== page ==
“We’d want 350-plus minimum,” mused James Anderson at stumps on day three at Newlands. That might sound greedy considering how this England side have batted overseas, but here they are, heading into Monday with a lead of 264 with six batsmen still to come.
There was a lot that went right for Anderson, who finished with figures of five for 40. It started with a wicket with the first ball of the day – nicking Kagiso Rabada off – and then finishing the South Africa innings on 223 – Anrich Nortje caught at slip to give Ben Stokes’ fifth catch in the innings, an England record. It gave the hosts a lead of 46 which they were able to convert to 264 by day’s end.
The tourists’ second innings was held together by 85 from Dom Sibley, who finished unbeaten as he and Dom Bess – dismissed on the final ball of the day – left the field with their side 218 for four. It was Sibley’s first half-century in the format and along with going for a maiden Test hundred, he and the rest of the England batsmen will have their sights set on batting South Africa out of the match.
“If the wicket’s as flat as it looked today – the odd one misbehaved but nowhere near as many as the last two days – we’d want 350-plus minimum I think,” said Anderson when a target was raised. “Then again, if it starts to deteriorate and plays like it has done the last two days then we feel in the game right now. Whatever we get we’re going to have to bowl well. We’ve seen if you are patient as a batsman you can score runs and stick around for a long period of time. So as bowlers, we’re going to have to make sure we are on the money when we come to bowl again.”
For Anderson, it gave him his 27th five-wicket haul, becoming the first over the age of 37 to take one for England since 1951. Speaking in his post-match press conference, he did not put much stock in going ahead of Ian Botham’s five-for tally of 26. But the comparison was nice, as was the feeling on Saturday evening in the changing room after a hard day’s work to cut into South Africa to ensure they started today on 215 for eight.
The last few months have been ones of rehabilitation for Anderson. A calf injury picked up after four overs on the first morning of the Ashes back in Australia meant he missed the whole of that series along with the two in New Zealand.
Sessions at Lancashire, Loughborough and a specialist pace bowling camp in South Africa at the end of November, alongside his personal work, have been gearing towards this moment. After not firing in the first Test, he returned to the scene of his only previous five-wicket haul in South Africa, picked up a decade ago, and repeated the trick. A welcome return to the hard yards.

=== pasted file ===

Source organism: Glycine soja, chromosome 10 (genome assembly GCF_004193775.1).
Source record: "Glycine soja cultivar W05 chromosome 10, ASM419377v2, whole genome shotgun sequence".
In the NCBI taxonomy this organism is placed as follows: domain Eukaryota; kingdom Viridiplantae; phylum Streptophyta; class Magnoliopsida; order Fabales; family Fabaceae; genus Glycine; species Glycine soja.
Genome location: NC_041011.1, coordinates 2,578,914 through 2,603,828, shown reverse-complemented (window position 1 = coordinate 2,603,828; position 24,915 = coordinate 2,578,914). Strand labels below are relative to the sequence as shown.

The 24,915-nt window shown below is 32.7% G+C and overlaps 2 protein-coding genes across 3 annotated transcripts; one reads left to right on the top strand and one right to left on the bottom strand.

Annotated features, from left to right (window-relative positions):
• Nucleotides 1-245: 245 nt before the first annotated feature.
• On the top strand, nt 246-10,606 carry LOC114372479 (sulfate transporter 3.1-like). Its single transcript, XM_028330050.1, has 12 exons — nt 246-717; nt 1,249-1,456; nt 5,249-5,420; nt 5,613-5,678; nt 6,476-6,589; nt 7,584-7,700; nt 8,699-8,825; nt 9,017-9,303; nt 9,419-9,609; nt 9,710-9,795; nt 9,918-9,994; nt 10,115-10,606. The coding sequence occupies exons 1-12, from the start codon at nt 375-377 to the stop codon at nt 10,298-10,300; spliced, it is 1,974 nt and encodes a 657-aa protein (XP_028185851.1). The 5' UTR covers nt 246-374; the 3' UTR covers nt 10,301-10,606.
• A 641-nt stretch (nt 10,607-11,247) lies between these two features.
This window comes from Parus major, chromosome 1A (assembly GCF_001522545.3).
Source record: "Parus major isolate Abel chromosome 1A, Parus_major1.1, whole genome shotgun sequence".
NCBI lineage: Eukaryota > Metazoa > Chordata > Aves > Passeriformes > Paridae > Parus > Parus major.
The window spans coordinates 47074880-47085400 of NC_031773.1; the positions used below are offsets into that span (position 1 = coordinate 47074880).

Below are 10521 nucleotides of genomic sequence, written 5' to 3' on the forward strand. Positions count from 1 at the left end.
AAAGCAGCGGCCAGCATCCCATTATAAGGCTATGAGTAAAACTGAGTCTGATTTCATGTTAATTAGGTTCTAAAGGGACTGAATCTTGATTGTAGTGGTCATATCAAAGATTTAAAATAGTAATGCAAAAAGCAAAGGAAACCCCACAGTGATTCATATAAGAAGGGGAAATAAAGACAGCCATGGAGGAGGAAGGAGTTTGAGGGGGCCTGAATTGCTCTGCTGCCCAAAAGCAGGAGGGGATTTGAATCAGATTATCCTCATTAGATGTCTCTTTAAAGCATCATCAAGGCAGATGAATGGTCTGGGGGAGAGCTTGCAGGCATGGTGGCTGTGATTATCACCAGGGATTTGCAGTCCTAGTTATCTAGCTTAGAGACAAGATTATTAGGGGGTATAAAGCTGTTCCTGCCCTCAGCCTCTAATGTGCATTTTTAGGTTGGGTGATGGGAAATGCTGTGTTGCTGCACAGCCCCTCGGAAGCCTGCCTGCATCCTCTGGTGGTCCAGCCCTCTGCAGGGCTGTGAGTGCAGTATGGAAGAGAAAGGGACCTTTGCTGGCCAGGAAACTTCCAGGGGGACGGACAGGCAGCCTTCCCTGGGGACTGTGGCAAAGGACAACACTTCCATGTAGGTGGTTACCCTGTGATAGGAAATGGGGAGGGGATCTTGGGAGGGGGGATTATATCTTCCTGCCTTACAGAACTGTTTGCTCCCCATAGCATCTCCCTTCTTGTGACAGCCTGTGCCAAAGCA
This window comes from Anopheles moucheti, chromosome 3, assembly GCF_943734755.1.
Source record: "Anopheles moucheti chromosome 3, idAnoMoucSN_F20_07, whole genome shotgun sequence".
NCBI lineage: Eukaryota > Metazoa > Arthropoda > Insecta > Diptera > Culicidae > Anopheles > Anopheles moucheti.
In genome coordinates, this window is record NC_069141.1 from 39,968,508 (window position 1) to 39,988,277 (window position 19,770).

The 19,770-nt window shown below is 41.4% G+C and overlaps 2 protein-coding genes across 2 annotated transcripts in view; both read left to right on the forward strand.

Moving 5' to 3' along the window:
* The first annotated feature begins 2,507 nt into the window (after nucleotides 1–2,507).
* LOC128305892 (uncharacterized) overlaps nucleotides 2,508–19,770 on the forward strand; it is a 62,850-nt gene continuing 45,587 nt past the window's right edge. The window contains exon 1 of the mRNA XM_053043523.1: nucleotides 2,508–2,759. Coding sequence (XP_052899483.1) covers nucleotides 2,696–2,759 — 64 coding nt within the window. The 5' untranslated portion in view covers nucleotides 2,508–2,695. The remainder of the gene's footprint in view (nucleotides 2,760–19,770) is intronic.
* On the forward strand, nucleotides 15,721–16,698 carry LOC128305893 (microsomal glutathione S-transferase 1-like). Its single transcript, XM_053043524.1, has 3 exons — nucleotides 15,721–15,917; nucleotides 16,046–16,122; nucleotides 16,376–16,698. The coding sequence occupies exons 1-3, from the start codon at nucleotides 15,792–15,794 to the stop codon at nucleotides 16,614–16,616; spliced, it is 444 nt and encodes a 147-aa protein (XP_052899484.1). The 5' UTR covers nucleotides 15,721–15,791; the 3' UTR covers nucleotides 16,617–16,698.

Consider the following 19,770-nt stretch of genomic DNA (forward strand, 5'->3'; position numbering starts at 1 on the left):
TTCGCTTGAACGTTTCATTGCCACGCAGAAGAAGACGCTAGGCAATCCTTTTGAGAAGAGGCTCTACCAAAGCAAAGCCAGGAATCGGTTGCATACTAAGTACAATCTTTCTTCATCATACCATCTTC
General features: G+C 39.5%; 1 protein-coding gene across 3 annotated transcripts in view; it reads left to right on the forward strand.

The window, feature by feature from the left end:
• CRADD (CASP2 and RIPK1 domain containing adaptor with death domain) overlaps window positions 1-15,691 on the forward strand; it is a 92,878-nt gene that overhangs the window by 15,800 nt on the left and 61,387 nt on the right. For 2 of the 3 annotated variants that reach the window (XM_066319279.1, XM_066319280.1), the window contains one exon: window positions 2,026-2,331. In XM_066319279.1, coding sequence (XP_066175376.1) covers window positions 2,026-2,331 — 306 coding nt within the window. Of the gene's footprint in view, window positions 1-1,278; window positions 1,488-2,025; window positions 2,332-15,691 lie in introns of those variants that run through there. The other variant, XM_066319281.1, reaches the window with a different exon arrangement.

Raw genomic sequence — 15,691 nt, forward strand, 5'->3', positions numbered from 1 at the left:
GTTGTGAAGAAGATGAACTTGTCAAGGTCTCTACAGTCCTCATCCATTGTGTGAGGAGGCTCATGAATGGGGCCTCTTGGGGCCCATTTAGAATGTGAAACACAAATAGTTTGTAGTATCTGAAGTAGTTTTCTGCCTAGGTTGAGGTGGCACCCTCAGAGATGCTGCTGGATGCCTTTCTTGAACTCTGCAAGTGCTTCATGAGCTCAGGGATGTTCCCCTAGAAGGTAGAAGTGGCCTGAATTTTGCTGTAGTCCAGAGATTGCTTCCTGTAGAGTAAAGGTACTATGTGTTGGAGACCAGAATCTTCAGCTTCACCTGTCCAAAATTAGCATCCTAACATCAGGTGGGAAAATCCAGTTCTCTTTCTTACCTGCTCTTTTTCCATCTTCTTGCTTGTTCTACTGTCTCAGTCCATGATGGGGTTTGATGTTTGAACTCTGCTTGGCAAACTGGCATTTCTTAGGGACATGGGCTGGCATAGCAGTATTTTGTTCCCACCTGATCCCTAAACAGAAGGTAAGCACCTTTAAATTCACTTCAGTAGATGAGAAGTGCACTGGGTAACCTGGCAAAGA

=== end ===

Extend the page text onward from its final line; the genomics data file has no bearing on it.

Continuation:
“I sat down at the end of day two and that feeling is what I’d missed: that proper hard day of Test cricket, that proper graft. It was a real battle with Dean Elgar and Rassie vn der Dussen as they put their partnership together.
That’s why I still want to play cricket, that’s what I get a buzz coming off the field after a day like that. It was a pretty hot day as well, so you’re sweaty and you know you’ve put a shift in. It makes all that hard work I’ve put in and the frustration of missing three or four months worthwhile. It’s pleasing to be back”
He was also proud of the way his teammates rallied after a disappointing first day in which they threw away opportunities to post a total of worth and were instead left with 269. Sibley, though, made no such error today and the support from his senior man was appreciated.
“Dom Sibley played brilliantly and Rooty came in and played positively, which helped us. That partnership will stand us in good stead for tomorrow.
“It’s good for us bowlers because it means we can put our feet up. I think he’s shown good signs in his career so far – he hasn’t gone on until today but he’s made some good starts in his Test career. It’s just about getting that confidence and now he’s gone on he knows he can do it, so hopefully he can push on tomorrow and push on in his career as well. Similarly with all the other guys, even Zak Crawley today has done a good job after being thrown in at the last minute. It’s positive signs for us.”
With the rest, Anderson and the rest of the attack can focus on working out how to take 10 more South Africa wickets on a pitch that looks to be flattening out, especially under cloud cover. “We’ll have to wait and see if that plays a part as we play on,” he said when the prospect of giving themselves as much time to create enough chances to win the match was brought up.
Quick runs should not be hard to come by with Ben Stokes, Jos Buttler and Ollie Pope waiting to come in. Three more good sessions on Monday and a first win at Newlands since 1957 will be well within reach.